by Ali Hitch

January 9, 2021

The problem is food. And drink. It's the whole package. What you eat, how you eat, when you eat, why you eat. The one real thing from stopping you losing weight is your nutrition. But how do we know that?


What we've learned

Our clients have Strategy Sessions with a coach each and every month. The aim of these coach-client meetings is to discuss progress from the past month, to then establish a new and updated strategy for the next few months. How have they progressed towards their goals? Has it been great progress, average progress, or no progress at all? Plus the key question of WHY.

There are a few key areas that we, as coaches, will want to focus on: Sleep, nutrition, movement, mobility, mindset, relationships, meaningful work.

After completing hundreds of Strategy Sessions, we've seen a pattern emerge. Here's a not so subtle hint (at all) ...it's their nutrition!


Nutrition is nearly always the problem

But here's the next discovery we made. See if you can guess what the most common answer to the following question is, 'So Jane, what's your nutrition like, how's that going?'.

Have a guess, we've got time ...

You're probably right, because you'd probably say the same thing ...

'Yep, it's generally pretty good, I just need to eat a few more veggies'.


Knowledge is not really the problem

When we briefly quiz our clients on what makes them think that their nutrition is 'generally pretty good', the answers are often fairly sound. We've learned that the majority of people have a reasonable baseline level of knowledge when it comes to good nutrition.

So if knowledge isn't the problem, what is?


Knowing how to APPLY knowledge is the problem ...plus everything else

The realm of nutrition coaching is vast. It's not as simple as 'just eat less food and you'll lose weight'. We often talk to our coaches about peeling back layers of the onion when they talk to their clients. People are incredibly complex creatures and we don't know what's going on underneath the surface unless we have a chance and the patience to ask questions, lots of questions.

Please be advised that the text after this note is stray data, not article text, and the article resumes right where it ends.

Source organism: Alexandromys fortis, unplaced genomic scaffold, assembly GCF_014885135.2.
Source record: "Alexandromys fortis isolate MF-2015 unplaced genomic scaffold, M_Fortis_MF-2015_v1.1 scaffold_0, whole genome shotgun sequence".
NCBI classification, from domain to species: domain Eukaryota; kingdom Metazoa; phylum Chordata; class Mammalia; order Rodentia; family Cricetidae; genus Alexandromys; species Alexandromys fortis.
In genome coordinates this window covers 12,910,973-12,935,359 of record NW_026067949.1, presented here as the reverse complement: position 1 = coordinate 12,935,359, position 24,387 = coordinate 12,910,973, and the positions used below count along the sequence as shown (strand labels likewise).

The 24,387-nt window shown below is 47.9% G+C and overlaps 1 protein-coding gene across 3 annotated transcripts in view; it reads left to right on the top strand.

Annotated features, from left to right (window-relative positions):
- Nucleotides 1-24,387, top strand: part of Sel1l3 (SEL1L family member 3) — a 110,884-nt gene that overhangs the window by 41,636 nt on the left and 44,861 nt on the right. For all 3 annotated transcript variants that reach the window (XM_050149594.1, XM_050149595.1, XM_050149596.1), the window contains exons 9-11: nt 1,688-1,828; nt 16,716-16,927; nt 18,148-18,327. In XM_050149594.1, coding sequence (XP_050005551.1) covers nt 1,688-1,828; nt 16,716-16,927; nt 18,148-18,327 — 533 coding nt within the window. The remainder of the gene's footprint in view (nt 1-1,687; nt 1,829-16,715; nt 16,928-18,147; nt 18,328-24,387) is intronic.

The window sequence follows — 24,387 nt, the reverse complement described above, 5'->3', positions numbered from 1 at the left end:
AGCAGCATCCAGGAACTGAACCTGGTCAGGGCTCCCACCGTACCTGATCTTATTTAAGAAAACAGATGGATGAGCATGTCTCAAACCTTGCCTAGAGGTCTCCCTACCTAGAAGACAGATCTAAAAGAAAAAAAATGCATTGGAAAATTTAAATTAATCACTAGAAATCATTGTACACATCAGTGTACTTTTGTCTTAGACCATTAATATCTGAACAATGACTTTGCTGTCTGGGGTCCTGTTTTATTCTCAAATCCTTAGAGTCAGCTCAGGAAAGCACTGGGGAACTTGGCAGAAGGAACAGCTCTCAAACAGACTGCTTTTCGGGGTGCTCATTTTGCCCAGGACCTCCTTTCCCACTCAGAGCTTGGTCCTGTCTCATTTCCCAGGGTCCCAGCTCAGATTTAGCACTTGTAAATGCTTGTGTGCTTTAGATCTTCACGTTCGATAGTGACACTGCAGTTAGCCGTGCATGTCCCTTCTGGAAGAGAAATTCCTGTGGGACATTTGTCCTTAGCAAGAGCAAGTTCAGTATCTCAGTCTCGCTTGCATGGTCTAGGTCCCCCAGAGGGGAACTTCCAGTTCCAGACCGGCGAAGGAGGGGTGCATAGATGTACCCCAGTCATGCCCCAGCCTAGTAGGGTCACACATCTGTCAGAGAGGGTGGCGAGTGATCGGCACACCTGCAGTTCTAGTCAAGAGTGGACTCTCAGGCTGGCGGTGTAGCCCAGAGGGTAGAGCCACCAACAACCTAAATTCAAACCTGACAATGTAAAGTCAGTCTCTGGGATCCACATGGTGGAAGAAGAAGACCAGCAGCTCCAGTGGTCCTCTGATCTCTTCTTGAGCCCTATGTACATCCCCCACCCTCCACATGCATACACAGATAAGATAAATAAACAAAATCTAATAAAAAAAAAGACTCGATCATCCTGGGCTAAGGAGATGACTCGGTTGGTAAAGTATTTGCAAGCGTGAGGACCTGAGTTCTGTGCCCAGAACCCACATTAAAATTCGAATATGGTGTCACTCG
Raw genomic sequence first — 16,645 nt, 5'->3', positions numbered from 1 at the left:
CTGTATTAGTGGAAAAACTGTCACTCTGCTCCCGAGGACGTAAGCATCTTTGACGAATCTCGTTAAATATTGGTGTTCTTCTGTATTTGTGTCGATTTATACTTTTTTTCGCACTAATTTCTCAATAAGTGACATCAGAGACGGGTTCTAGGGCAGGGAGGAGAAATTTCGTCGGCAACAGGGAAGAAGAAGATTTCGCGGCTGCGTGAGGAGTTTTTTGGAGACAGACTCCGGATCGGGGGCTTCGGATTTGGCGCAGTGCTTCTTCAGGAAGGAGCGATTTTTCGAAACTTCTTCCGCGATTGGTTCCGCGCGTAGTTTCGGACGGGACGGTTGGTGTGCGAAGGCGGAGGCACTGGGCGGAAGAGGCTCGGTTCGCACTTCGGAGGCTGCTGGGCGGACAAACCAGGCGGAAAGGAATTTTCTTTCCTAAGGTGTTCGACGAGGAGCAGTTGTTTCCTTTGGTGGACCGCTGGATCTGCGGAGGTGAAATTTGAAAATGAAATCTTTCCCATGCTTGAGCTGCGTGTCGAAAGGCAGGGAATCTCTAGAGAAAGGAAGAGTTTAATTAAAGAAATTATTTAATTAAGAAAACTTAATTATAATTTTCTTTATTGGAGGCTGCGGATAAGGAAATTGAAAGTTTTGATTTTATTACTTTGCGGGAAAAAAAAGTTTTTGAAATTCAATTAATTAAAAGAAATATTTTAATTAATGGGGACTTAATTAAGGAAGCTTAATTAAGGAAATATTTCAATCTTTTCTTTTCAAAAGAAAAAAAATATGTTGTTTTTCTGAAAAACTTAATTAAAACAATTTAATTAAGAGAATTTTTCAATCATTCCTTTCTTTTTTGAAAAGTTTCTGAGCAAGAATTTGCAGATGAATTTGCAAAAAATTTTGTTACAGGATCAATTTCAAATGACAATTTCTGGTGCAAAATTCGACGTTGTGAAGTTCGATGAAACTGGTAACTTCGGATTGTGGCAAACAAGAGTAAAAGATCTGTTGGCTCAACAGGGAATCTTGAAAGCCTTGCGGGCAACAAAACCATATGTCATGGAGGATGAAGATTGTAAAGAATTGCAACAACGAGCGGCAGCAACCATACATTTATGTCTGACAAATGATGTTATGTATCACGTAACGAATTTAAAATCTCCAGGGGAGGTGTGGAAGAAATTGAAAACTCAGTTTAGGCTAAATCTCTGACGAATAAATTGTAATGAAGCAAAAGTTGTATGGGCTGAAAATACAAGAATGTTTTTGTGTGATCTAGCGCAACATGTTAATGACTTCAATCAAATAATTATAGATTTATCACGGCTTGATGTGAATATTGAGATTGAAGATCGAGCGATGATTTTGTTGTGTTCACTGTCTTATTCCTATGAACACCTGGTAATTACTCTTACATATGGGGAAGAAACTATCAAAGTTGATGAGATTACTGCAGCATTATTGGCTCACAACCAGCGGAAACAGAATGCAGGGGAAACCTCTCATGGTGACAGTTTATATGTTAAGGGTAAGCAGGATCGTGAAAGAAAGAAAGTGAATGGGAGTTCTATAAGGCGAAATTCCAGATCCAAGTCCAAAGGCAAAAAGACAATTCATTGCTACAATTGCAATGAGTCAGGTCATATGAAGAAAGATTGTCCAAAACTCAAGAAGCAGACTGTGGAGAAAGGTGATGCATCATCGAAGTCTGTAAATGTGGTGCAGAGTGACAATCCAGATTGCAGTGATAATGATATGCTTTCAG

From asking questions, we can begin to unravel the mystery of what's going on, which means we can then form a strategy for progress and success.


Our current struggle as coaches

Nutrition coaching isn't mainstream, it's not known about or talked about. People are surrounded by food their whole lives and the internet has a limitless amount of information on how to eat well. This makes it very difficult to persuade people that important enough to invest in.

Is it as simple as eat less and move more? Yes and no. The question is, HOW can you eat less and move more? The moving part is fairly easy, but believe us when we tell you, the eating less part is NOT EVEN CLOSE to being as easy.

So why is this a struggle for us as coaches?

Well, because people think they have a 'generally pretty good' idea about nutrition and how to succeed, nutrition coaching isn't viewed (yet - maybe in 5-10 years) as being a service that warrants investment. It's much harder to start somebody on £120 per month nutrition coaching than it is on £480 per month Personal Training, you can trust us on that one.

This is because Personal Training is (and has been for a long time) recognised as a service that helps get people into amazing shape, and it certainly can. But there isn't a single training program that can outwork a bad diet.

Tell me this, have you or your friends heard of Personal Training before? I'm sure that's a yes. Next question, have you or your friends heard of nutrition coaching before? Doubtful. It's not really a known thing, but it's arguably more important.

Sarah's (made-up) case study

Sarah flops down into a chair in our office.

“Ugh,” she says. “I just feel so disgusting.”

She grabs a handful of flesh at her waist. “Look at this. Muffin top. Gross.”

As we had suspected, this young woman has come to us for help losing fat.

We run through her nutrition intake forms and checklist.

  • Her body fat is the low end of average — 20%. She’s 5’4" and 125 lb, with a BMI of 21, smack in the middle of the “green zone.”
  • She’s reasonably active, but not over-active. She exercises more or less every day, doing a mix of cardio and weights, for about 45 minutes at a time. Or she’ll ride her bike to work, a casual 20 minute ride one way. (“I tried body pump ’cause that was supposed to help lazy sloths like me," she explains, “but 6 am press-ups, no way! I guess that explains my lack of abs.”)
  • She’s an omnivore with a reasonably varied diet, although we can see some room for improvement in food choices. Still, decent start.

All just about right for general good health, yet a few things don’t seem to add up. For example, she hasn’t gotten her period for two years, even though she’s only 25.

She says she’s been trying to lose weight, and has gotten frustrated. She’s become increasingly focused on trying to diet, but says that she never manages to go longer than a day or two restricting her intake.